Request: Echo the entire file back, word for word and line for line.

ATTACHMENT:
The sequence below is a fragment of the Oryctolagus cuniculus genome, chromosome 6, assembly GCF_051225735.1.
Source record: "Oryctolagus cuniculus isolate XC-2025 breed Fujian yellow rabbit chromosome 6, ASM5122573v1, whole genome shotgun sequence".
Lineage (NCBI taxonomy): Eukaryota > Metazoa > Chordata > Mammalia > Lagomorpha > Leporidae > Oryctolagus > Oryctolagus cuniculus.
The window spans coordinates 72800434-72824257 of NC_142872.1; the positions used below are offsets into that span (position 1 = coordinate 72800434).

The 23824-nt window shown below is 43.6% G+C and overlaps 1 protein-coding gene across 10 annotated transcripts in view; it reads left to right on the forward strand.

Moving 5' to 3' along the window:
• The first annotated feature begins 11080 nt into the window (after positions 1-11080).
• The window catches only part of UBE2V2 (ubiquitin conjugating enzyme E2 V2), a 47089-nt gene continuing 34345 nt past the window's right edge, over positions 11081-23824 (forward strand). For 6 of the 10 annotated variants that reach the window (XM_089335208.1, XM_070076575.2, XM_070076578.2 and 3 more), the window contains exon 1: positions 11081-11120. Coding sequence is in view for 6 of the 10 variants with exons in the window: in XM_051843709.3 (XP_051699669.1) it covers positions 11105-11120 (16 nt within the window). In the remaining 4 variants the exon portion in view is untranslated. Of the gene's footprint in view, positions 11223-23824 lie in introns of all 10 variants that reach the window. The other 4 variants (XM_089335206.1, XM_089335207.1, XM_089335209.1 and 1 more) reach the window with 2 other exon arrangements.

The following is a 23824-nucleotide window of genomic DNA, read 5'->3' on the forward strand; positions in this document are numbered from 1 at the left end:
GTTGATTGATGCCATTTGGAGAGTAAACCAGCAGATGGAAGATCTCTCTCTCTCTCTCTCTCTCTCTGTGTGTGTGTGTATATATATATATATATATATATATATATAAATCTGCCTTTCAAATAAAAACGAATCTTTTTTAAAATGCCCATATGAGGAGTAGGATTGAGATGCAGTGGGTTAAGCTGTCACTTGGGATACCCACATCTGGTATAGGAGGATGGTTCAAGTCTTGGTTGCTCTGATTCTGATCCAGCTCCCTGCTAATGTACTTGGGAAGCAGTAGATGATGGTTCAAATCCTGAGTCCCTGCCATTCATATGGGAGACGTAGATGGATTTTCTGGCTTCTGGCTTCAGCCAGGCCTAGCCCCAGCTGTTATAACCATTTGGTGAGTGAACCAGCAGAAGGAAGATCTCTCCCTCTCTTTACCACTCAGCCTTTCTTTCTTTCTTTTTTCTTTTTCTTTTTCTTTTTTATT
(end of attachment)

The sequence below is a fragment of the Oryctolagus cuniculus genome, chromosome 6, assembly GCF_051225735.1.
Source record: "Oryctolagus cuniculus isolate XC-2025 breed Fujian yellow rabbit chromosome 6, ASM5122573v1, whole genome shotgun sequence".
Lineage (NCBI taxonomy): Eukaryota > Metazoa > Chordata > Mammalia > Lagomorpha > Leporidae > Oryctolagus > Oryctolagus cuniculus.
The window spans coordinates 72800434-72824257 of NC_142872.1; the positions used below are offsets into that span (position 1 = coordinate 72800434).

The 23824-nt window shown below is 43.6% G+C and overlaps 1 protein-coding gene across 10 annotated transcripts in view; it reads left to right on the forward strand.

Moving 5' to 3' along the window:
• The first annotated feature begins 11080 nt into the window (after positions 1-11080).
• The window catches only part of UBE2V2 (ubiquitin conjugating enzyme E2 V2), a 47089-nt gene continuing 34345 nt past the window's right edge, over positions 11081-23824 (forward strand). For 6 of the 10 annotated variants that reach the window (XM_089335208.1, XM_070076575.2, XM_070076578.2 and 3 more), the window contains exon 1: positions 11081-11120. Coding sequence is in view for 6 of the 10 variants with exons in the window: in XM_051843709.3 (XP_051699669.1) it covers positions 11105-11120 (16 nt within the window). In the remaining 4 variants the exon portion in view is untranslated. Of the gene's footprint in view, positions 11223-23824 lie in introns of all 10 variants that reach the window. The other 4 variants (XM_089335206.1, XM_089335207.1, XM_089335209.1 and 1 more) reach the window with 2 other exon arrangements.

The following is a 23824-nucleotide window of genomic DNA, read 5'->3' on the forward strand; positions in this document are numbered from 1 at the left end:
GTTGATTGATGCCATTTGGAGAGTAAACCAGCAGATGGAAGATCTCTCTCTCTCTCTCTCTCTCTCTGTGTGTGTGTGTATATATATATATATATATATATATATATAAATCTGCCTTTCAAATAAAAACGAATCTTTTTTAAAATGCCCATATGAGGAGTAGGATTGAGATGCAGTGGGTTAAGCTGTCACTTGGGATACCCACATCTGGTATAGGAGGATGGTTCAAGTCTTGGTTGCTCTGATTCTGATCCAGCTCCCTGCTAATGTACTTGGGAAGCAGTAGATGATGGTTCAAATCCTGAGTCCCTGCCATTCATATGGGAGACGTAGATGGATTTTCTGGCTTCTGGCTTCAGCCAGGCCTAGCCCCAGCTGTTATAACCATTTGGTGAGTGAACCAGCAGAAGGAAGATCTCTCCCTCTCTTTACCACTCAGCCTTTCTTTCTTTCTTTTTTCTTTTTCTTTTTCTTTTTTATT